Anna gives considerable credit to Sheriff Jason Myers, Parole & Probation Division Commander Jeff Wood, the Board of Commissioners, local non-profits, businesses, and community leaders who have stepped up to create proactive policies, raise money, and bring attention to the issue of prisoner reentry, “A big part of our success is that the people involved really believe in what we’re doing,” she added.
    Anna is especially appreciative of encouragement throughout her career to learn and grow in her profession. “Marion County has great leadership. They’ve allowed me to grow tremendously. My supervisors always pushed me; they saw I could do more.” It’s part of what made her want to become a supervisor. Anna came to Marion County from Sweden. She first came to Salem to visit a friend and ended up staying. “It’s the perfect small city,” she said. As a young women she had an interest in law enforcement and psychology, although had never pursued either profession. As a volunteer in a program for at-risk youth she toured the Parole & Probation office and was hooked.
    In 2000 Anna started as a volunteer, eventually becoming a paid intern and knew it was the right fit. While she knew she wanted to stay, she had some work to do. To meet the qualifications of a full-time Deputy Sheriff, Anna had to gain experience in the field and become a U.S. citizen – her green card wasn’t enough. She did both and was hired as a full-time deputy in 2004.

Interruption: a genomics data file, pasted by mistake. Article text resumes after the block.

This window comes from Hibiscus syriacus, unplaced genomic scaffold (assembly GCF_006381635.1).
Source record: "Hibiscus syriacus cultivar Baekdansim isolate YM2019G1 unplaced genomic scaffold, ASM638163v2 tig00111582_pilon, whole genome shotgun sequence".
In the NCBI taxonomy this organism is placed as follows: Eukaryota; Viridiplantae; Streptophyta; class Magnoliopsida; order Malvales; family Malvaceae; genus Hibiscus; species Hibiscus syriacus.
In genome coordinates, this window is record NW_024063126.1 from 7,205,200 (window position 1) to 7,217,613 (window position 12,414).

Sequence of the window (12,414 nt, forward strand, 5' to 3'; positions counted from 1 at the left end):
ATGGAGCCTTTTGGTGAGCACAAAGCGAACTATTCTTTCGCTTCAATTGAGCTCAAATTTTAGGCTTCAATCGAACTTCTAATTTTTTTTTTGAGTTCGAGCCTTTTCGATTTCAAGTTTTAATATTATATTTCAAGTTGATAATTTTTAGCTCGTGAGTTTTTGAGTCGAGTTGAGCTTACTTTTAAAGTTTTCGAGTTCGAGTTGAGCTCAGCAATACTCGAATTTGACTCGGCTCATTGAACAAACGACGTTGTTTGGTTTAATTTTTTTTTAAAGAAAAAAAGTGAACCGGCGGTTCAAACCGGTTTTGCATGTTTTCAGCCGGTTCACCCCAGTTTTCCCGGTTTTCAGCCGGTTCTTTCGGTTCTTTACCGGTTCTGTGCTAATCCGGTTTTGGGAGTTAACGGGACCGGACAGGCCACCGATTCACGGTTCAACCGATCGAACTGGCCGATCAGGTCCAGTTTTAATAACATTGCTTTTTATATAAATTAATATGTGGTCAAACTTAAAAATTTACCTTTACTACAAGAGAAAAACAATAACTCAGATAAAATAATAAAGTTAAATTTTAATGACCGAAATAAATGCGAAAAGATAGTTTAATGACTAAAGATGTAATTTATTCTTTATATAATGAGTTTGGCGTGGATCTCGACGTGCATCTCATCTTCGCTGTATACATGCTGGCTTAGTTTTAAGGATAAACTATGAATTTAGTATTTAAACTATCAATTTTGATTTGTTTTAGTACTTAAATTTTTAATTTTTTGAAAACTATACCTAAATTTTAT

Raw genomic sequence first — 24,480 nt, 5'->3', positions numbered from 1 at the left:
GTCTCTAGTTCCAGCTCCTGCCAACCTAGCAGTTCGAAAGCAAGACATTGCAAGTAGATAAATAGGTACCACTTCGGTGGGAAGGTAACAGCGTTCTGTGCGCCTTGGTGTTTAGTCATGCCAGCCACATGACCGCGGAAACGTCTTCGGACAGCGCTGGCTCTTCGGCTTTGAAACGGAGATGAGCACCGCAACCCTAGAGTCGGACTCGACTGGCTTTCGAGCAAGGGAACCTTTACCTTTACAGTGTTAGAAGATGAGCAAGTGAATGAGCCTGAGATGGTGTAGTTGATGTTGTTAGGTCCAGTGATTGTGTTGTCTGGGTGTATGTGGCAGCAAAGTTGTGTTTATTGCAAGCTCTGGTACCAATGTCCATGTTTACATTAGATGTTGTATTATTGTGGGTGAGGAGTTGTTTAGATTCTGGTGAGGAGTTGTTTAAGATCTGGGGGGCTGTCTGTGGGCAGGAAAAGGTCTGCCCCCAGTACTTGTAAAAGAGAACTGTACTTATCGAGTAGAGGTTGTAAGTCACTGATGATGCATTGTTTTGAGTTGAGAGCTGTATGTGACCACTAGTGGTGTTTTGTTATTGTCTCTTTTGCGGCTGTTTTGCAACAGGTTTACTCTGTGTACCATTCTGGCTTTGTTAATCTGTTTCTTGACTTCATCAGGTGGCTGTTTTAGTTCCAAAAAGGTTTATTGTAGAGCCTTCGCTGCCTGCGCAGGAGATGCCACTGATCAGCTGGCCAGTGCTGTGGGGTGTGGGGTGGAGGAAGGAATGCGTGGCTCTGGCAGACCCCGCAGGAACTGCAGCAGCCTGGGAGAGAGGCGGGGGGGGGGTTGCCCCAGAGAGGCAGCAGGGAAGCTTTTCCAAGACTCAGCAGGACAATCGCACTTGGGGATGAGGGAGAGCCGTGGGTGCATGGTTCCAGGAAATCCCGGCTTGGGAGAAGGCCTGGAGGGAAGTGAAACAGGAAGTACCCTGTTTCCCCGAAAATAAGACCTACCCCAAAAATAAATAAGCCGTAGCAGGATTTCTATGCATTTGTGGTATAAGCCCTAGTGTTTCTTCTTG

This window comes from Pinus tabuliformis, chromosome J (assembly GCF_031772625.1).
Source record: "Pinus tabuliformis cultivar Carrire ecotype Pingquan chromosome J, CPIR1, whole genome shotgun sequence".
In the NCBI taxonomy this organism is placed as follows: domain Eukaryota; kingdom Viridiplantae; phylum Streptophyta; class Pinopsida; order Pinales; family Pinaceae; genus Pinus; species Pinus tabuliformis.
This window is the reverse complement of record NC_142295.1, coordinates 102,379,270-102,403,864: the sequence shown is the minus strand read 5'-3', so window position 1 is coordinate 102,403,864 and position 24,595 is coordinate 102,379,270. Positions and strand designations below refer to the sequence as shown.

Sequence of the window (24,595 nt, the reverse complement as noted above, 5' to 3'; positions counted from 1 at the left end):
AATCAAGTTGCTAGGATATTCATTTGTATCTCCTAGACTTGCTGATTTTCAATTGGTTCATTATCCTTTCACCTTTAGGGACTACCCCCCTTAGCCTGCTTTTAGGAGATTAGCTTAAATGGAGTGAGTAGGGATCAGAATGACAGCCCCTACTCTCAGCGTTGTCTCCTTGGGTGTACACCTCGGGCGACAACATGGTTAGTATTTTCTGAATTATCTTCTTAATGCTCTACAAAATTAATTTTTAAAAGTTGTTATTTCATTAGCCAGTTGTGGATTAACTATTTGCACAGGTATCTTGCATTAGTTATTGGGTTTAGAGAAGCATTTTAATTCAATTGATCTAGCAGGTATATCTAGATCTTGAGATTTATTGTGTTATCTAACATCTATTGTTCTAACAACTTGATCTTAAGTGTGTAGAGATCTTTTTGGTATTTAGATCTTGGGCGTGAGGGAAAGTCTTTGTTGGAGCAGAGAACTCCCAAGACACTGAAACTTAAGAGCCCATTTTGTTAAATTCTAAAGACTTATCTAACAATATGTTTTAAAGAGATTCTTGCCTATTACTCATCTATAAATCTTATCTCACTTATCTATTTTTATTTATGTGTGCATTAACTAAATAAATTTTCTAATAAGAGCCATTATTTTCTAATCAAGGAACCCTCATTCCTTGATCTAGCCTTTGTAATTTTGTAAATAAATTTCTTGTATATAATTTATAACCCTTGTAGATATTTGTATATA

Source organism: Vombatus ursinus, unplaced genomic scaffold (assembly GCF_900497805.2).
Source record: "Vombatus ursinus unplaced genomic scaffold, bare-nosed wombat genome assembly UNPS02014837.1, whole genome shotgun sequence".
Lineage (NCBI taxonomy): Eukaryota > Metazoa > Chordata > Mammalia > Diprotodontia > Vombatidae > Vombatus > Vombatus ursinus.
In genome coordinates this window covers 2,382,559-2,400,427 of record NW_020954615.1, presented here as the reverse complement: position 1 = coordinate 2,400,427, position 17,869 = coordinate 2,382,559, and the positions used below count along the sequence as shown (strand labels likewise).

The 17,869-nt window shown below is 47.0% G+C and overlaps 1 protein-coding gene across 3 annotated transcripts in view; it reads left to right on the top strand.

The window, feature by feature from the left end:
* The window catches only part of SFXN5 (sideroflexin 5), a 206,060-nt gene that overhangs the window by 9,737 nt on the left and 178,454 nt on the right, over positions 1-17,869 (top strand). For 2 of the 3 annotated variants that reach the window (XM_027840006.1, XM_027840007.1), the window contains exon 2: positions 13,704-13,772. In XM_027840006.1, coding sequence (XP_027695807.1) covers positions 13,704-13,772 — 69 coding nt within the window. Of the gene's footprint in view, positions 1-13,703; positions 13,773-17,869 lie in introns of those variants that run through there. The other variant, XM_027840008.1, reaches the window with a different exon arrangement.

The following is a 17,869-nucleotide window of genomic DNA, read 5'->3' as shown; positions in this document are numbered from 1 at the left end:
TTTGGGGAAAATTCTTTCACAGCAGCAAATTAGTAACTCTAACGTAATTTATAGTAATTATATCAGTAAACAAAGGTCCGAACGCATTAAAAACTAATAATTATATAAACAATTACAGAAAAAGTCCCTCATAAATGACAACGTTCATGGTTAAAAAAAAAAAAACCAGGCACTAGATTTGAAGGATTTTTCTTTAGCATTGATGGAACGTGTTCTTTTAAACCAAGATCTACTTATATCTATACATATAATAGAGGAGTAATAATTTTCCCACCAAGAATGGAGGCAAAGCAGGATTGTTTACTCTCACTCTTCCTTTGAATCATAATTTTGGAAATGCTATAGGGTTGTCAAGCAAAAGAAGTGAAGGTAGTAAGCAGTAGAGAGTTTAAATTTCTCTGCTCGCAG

“As a Parole & Probation officer I get to do a little bit of everything. You’re part police officer, part counselor and you get to build a rapport with your clients,” said Anna. She recognizes that holding people accountable is a big part of the job; but, she also says you have to be present for people. Really listen and let them know you care. That’s how you reach people, “You can always make someone feel important; even for just a little bit.”
    So what do Anna’s guys say about her and the SOAR program? It’s all good. After completing the program, many have continued their education, gained employment, and built positive relationships with their families. Two are working toward becoming drug and alcohol counselors. Most say they couldn’t have done it without SOAR and, for many, Anna’s name is synonymous with SOAR.
    Damon, one of Anna’s former clients, recounted his experience with Anna and the SOAR program during an annual “Giving People a Second Chance” community breakfast. He said, “When I first met Anna Whitlock she said I had the biggest case file she had ever seen. So we really had our work cut out for us. But we never gave up and she never gave up on me.” Anna had tears in her eyes and so did everyone else.
    No story about Anna’s influence in the SOAR program would be complete without talking about Joshua. You see, Joshua had initially turned Anna down and had no interest in SOAR. About three months after his release from prison he ran into a friend while at Chemeketa Community College and was reintroduced to SOAR and Anna. He signed up for SOAR that day and successfully completed the program. Although he’s been off supervision for more than eighteen months, he is still in regular contact with Anna. In fact, she attended his wedding last spring. There is no doubt; Joshua is still one of “her guys.”


Minoru Yasui's Presidential Medal Of Freedom